The countdown to the arrival of NASA's Mars rover Curiosity on the Red Planet in early August has begun in dramatic fashion as the mission's engineers prepare for what they call "seven minutes of terror."
"We've got literally seven minutes to get from the top of the atmosphere to the surface of Mars, going from 13,000 miles an hour to zero in perfect sequence, perfect choreography, perfect timing," engineer Tim Rivellini says in a recent NASA video about the mission. "If any one thing doesn't work just right, it's game over."
But for now, it's game on.
If all goes as planned, the rover will land softly on the planet with the help of a parachute designed for deployment at supersonic speeds and a rocket-powered sky crane (see image below).
A computer on the sky crane will sense touchdown, disconnect from the rover, and crash land elsewhere.
This artist's concept shows the sky crane maneuver during the descent of NASA's Curiosity rover to the Martian surface.
"Twenty meters above the surface, we have to lower the rover below us on a tether that's 21 feet long, and then gently deposit it on its wheels on the surface," engineer Adam Steltzner says in the video.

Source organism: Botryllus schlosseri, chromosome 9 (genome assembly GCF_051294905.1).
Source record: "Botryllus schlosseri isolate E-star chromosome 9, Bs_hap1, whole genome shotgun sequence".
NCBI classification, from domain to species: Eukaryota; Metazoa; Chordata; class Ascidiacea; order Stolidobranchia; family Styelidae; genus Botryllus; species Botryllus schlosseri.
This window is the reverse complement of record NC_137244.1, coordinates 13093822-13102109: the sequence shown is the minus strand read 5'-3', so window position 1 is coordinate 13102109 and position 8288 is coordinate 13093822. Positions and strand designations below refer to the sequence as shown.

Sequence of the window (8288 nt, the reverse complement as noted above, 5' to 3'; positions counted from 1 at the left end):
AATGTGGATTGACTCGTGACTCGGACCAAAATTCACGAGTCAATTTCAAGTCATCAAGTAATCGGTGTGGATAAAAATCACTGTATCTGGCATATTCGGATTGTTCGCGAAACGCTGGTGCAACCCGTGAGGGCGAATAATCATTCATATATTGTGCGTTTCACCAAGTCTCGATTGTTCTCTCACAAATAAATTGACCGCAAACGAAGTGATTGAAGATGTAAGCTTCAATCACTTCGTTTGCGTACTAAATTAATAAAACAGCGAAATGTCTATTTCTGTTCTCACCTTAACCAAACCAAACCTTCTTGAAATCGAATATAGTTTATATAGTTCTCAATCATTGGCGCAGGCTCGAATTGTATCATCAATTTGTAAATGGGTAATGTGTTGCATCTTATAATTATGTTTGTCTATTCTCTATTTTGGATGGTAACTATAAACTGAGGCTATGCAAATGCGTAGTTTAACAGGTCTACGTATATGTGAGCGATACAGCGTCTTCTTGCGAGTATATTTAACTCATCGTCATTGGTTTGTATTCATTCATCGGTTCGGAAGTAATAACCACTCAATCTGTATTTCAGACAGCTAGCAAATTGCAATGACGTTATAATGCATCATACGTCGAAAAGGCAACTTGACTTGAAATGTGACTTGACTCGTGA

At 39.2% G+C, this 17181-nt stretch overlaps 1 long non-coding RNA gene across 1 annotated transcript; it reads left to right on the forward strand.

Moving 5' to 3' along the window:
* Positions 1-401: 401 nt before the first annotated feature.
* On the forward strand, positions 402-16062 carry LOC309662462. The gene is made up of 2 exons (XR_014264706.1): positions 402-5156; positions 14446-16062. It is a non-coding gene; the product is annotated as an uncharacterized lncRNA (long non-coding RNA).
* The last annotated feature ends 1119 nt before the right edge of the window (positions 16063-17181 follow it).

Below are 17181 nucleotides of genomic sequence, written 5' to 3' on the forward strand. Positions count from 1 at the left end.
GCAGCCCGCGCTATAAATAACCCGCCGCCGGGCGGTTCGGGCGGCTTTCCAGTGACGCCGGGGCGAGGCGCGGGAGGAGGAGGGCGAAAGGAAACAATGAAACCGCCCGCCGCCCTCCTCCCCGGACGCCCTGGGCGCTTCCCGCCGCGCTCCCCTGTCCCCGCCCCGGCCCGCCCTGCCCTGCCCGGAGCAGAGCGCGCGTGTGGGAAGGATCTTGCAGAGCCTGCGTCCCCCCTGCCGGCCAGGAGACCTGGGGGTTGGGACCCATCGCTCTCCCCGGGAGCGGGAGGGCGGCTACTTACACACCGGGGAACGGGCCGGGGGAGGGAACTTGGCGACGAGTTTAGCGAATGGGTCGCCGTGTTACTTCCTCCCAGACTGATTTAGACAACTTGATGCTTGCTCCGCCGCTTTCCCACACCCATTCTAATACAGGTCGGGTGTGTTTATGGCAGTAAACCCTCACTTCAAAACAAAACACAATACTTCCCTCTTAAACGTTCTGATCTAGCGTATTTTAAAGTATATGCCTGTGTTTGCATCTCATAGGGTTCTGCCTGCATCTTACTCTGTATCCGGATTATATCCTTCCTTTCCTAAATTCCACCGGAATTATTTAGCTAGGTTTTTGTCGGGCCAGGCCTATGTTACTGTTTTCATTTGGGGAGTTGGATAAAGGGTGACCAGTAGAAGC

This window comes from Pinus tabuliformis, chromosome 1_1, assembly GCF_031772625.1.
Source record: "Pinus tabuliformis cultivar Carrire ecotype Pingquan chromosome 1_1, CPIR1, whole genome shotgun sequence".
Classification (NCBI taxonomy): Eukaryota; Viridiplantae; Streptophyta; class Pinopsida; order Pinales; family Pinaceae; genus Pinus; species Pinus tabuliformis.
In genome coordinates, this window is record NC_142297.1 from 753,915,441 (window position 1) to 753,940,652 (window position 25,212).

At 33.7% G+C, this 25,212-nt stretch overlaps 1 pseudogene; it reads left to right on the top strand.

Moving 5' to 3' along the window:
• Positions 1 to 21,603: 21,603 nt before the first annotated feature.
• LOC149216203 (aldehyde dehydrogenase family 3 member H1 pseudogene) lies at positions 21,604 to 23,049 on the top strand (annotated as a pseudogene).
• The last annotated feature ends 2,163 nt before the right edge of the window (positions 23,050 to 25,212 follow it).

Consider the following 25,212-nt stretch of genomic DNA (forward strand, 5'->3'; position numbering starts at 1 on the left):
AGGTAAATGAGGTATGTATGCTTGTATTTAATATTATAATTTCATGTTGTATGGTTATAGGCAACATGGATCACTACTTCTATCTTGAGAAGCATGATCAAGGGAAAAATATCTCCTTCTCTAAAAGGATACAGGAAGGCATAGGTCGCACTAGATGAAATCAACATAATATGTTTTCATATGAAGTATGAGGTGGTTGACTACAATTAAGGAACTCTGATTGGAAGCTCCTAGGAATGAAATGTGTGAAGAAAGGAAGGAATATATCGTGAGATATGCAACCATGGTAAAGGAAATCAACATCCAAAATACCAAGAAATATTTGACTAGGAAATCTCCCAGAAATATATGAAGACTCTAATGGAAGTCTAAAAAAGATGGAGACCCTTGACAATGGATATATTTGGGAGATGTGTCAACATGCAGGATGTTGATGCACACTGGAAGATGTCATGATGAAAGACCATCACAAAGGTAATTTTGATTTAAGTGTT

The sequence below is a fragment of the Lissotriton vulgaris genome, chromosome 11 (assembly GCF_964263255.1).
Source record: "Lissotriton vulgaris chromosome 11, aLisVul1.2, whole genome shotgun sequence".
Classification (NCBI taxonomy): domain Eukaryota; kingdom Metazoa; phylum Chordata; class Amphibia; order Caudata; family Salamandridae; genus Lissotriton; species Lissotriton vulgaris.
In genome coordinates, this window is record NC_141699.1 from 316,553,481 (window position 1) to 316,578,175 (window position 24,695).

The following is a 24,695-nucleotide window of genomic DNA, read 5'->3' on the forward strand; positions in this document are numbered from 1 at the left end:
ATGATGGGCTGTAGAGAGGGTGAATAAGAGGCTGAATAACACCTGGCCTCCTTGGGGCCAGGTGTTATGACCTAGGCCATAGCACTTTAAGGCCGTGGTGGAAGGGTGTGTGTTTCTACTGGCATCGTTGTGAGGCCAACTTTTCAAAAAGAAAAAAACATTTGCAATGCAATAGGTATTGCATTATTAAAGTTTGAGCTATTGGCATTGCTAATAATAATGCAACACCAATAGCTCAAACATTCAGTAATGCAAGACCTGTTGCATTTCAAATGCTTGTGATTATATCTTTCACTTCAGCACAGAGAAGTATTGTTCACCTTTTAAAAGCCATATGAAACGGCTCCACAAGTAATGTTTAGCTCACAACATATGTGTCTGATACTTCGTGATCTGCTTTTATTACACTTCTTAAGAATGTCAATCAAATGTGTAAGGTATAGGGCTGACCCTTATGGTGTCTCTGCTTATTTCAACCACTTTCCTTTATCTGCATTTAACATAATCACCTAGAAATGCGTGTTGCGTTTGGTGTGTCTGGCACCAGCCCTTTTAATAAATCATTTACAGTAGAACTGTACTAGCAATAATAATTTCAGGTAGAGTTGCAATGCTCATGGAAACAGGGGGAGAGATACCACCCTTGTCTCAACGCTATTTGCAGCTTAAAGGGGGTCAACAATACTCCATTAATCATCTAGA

"It is the result of reasoned engineering thought, but it still looks crazy," he says.
Curiosity is designed to measure how well Mars could sustain life and whether the planet ever had an environment able to support small life forms, according to NASA.
"We have been preparing for years for a successful landing by Curiosity, and all signs are good," Dave Lavery, Mars Science Laboratory program executive at NASA, said in a written statement. "However, landing on Mars always carries risks, so success is not guaranteed. Once on the ground we'll proceed carefully. We have plenty of time since Curiosity is not as life-limited as the approximate 90-day missions like NASA's Mars Exploration Rovers and the Phoenix lander."
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